Metro Villas affordable housing complex in San Diego (Photo Credit: City of San Diego Redevelopment Agency)
Focusing on how to pay for the high cost of housing is stressful for many middle- to low-income earners, so much so, that they have little time to focus on other aspects of their lives. Cutting the stress from worrying about how to pay the rent allows residents to pay more attention to their jobs, their families, and their future.
In San Diego County, the lack of affordable housing has put many people in a bind where they are spending more than half their income on rent and/or living in overcrowded situations. In fact, according to a recent report issued by the California Housing Partnership Corporation (CHPC), adjusting for housing costs and other costs of living, more than one-fifth of the County’s population lives in poverty. And the County would need 142,564 more affordable housing units to accommodate the needs of extremely low- and very low-income earners.
Barbara Nevarez knows firsthand how living in affordable housing can change the direction of a family. The single mother of three moved into the Metro Villas complex, an affordable housing complex in the City Heights neighborhood of San Diego developed by San Diego Interfaith Housing Foundation more than a decade ago. Speaking through an interpreter, she recalled the relief she felt when her family moved into the three-bedroom apartment, saying “I didn’t have to focus on housing, so I could focus on work.”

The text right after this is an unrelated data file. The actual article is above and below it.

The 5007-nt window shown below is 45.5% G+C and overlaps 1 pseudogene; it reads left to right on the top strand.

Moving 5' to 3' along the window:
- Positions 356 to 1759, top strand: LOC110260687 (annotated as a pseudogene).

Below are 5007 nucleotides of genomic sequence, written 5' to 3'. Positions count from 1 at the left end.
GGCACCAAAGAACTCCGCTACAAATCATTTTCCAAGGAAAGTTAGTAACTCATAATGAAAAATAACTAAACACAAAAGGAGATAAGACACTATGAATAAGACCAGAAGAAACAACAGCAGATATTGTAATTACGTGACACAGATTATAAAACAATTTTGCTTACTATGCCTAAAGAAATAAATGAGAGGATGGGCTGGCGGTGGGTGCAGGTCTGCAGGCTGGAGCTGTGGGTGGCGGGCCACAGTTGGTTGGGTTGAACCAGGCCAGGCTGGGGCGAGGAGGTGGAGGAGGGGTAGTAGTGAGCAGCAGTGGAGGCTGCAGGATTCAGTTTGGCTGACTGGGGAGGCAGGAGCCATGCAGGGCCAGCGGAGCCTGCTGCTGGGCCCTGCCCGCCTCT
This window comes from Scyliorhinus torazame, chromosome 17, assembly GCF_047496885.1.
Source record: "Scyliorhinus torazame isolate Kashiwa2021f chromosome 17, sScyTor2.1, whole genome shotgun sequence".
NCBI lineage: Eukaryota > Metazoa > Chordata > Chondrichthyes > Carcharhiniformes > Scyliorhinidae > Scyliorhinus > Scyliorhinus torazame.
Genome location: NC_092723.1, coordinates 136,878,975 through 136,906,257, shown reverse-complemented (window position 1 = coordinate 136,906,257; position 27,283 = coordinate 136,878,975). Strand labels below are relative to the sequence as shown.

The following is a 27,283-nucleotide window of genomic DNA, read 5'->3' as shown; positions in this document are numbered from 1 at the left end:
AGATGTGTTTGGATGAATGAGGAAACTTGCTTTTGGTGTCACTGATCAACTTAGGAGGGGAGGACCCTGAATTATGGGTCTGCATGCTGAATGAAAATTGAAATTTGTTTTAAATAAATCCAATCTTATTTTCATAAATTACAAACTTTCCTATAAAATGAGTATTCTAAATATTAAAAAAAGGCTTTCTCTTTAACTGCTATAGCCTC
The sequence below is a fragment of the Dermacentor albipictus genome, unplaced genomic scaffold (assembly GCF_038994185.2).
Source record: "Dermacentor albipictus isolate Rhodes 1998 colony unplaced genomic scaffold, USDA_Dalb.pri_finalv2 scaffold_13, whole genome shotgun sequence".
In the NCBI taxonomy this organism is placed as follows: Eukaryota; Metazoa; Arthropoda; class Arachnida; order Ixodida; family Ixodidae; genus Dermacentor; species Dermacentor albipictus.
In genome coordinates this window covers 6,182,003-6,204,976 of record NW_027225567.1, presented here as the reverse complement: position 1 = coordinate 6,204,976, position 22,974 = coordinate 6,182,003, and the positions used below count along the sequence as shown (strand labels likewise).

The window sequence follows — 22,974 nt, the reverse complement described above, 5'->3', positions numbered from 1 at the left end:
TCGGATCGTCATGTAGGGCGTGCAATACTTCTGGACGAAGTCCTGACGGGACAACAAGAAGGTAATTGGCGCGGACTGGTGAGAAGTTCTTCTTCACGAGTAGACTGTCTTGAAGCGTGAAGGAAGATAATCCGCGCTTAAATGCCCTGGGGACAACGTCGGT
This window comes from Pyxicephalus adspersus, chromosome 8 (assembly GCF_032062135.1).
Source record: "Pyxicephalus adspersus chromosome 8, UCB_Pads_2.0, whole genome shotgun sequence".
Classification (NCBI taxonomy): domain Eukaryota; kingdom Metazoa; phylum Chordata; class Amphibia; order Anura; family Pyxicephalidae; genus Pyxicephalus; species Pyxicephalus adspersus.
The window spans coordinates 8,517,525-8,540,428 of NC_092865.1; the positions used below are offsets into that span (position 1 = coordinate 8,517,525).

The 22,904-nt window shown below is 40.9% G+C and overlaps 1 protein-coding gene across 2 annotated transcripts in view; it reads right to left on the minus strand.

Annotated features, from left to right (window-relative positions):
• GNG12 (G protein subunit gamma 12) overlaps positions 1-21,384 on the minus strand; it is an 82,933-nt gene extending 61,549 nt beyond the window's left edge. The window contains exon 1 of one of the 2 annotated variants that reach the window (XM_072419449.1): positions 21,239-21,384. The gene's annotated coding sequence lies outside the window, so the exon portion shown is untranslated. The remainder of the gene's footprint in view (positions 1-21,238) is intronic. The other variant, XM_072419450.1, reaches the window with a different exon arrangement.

Since living in Metro Villas, Nevarez said her kids have been able to grow up in a diverse and secure community. “We’re in a safe environment, so we can think about other possibilities,” said Nevarez.
Two of her children are now in college and the youngest is in high school. Nevarez herself has taken advantage of the social services offered at Metro Villas offered through the City Heights Community Development Corporation, becoming an advocate for affordable housing.
“We’ve seen a lot of conversations about housing’s role in health, having affordable homes in communities where kids can go play outside and it’s safe outside so they can be active and healthy,” said Laura Nunn, policy director of the San Diego Housing Federation, which partnered with CHPC on the report.
Nevarez and her Metro Villas neighbors are lucky that the complex was built with assistance from the San Diego Redevelopment Agency before it was dissolved. The absence of funding from redevelopment, combined with federal sequestration caps, has hit San Diego hard. In the last five years, the region has lost $139 million for affordable housing development.
To remedy the lack of funding, the CHPC report makes several recommendations which include adopting or updating inclusionary zone ordinances, adopting affordable housing requirements, partnering with local municipalities to develop affordable housing on public land and including affordable housing as part of any local or regional funding initiative.
Nunn said the gap could be closed but, “It’s just a question of whether we’ll have the leadership locally to help include affordable housing, especially when we’re looking at funding for infrastructure improvements. We really need to start seeing affordable housing as part of that infrastructure.”
Affordable housing will be one of the key issues discussed when business and civic leaders gather at the California Economic Summit in Ontario on November 12-13, co-presented by California Forward and the California Stewardship Network. One of the important questions to be raised is to figure out how to build a large number of affordable housing units in the next ten years for middle- and low-income Californians.
Providing stable housing is one way to help pull people out of poverty and allow them to provide a better life for their children. Nevarez summed it up saying, “It’s a true blessing to be part of a community, teaching kids to keep off the streets and seeing a difference.”